I consider myself to be a full-time Melburnian since November, when the move into my fiancee’s rental had been accomplished and my car was parked in the driveway.
At the end of November, we were given notice that our house was to be sold and we’d need a new abode. The nest, so recently feathered, was to be torn down, figuratively if not literally.
So it’s apt that the Queensland Writers Centre has asked me to profile my writing space as part of a blog tour: a little slice of space and time, recorded on the interwebs. This is the workroom. It’s a shared office, poor Kirstyn having surrendered her haven in my favour, so that I could set up the desktop. The result is a gloriously messy meld of her stuff and mine.
Some of the features:
The desktop PC. I don’t mind writing on a laptop, but I prefer the solidity of the PC, especially for editing. It’s got everything on it — email and old files and a bunch of RAM — and a full-size keyboard with all the keys in the right place. Stuck to its side is a picture I took of a sunset over the farm on which I grew up — my heart’s home.
The CD player. I love writing with music playing. It’s part mood-maker, part white noise generator. The caveat is that it must, for the most part, be familiar, so it can indeed fade into the background once I’ve got the groove.
Sekhmet and friends. One of the things Kirstyn didn’t have to move in the office when I merged in was her Egyptian stuff. I’ve always been interested in the ancient place, with a special affinity for Sekhmet (especially since a visit to Karnak). I’ve got a couple of figurines of her and the great scribe Thoth watching over the keyboard.
The screen saver. This changes, but this one is a picture of New Orleans’ French Quarter, taken from the Algiers ferry. If the farm is my heart’s home, the Vieux Carre could well be my soul’s home. It’s my most favourite of cities.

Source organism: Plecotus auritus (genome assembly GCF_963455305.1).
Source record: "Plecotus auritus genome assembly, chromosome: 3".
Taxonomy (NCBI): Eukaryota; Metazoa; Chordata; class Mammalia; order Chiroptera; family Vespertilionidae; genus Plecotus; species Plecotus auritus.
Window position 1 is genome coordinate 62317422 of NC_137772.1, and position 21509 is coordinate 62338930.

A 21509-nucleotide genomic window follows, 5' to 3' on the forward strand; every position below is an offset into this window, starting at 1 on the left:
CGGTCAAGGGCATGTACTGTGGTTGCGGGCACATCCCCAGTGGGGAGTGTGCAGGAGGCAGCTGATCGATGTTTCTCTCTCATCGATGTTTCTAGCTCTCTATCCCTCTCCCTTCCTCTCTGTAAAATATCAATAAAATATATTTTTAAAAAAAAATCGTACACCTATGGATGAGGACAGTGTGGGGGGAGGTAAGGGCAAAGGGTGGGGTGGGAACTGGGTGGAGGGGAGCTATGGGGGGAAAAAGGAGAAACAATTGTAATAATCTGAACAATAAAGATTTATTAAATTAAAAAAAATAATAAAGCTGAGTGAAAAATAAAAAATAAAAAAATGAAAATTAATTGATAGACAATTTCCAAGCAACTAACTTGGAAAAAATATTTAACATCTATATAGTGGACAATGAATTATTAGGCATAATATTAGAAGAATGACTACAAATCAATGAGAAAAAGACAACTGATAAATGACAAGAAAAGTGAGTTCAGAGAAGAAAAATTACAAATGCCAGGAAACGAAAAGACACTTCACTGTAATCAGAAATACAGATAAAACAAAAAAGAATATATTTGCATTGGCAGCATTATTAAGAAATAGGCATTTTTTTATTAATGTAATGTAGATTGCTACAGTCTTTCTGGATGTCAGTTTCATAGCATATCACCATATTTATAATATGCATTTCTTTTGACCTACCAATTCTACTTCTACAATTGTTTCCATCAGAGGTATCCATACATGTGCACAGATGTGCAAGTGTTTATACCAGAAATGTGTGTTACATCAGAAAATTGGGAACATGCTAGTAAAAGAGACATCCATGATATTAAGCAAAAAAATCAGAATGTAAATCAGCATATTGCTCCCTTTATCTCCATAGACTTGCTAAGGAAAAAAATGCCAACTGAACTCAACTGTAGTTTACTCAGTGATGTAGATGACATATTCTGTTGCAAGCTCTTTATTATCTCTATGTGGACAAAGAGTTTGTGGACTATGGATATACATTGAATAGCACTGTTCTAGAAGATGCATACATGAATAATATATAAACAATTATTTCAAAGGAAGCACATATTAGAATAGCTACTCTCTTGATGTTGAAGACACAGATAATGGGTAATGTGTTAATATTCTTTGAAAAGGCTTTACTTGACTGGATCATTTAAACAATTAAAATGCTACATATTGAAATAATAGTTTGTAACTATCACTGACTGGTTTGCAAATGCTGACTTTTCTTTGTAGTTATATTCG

So that’s the den. But there’s more to writing space than where the words hit the page.
Our abode, about to be vacated, is near several small parks that have provided much-needed respite from the four walls and screen. One has these amazing gateposts and a leafy path, the other is an ‘urban forest’: an overly sculpted strip of scrub flanked by houses on both sides, with a couple of muddy ponds supporting ducks and a bunch of other birdlife. To stretch the knees, feel the breeze and the sun or, occasionally, the coming rain wet on the wind, and allow the ideas and characters to jumble around in free-thought has become one of my favourite parts of the process.
Now there’s a new park to be explored and a new desk waiting bound in cardboard in the garage. We’re hoping to have room enough for both of us to have our own dedicated writing space in the new house. For now, though, I’d better go make use of this one while I can.
This post is part of the Queensland Writers Centre blog tour, happening February to April 2010. To follow the tour, visit Queensland Writers Centre’s blog.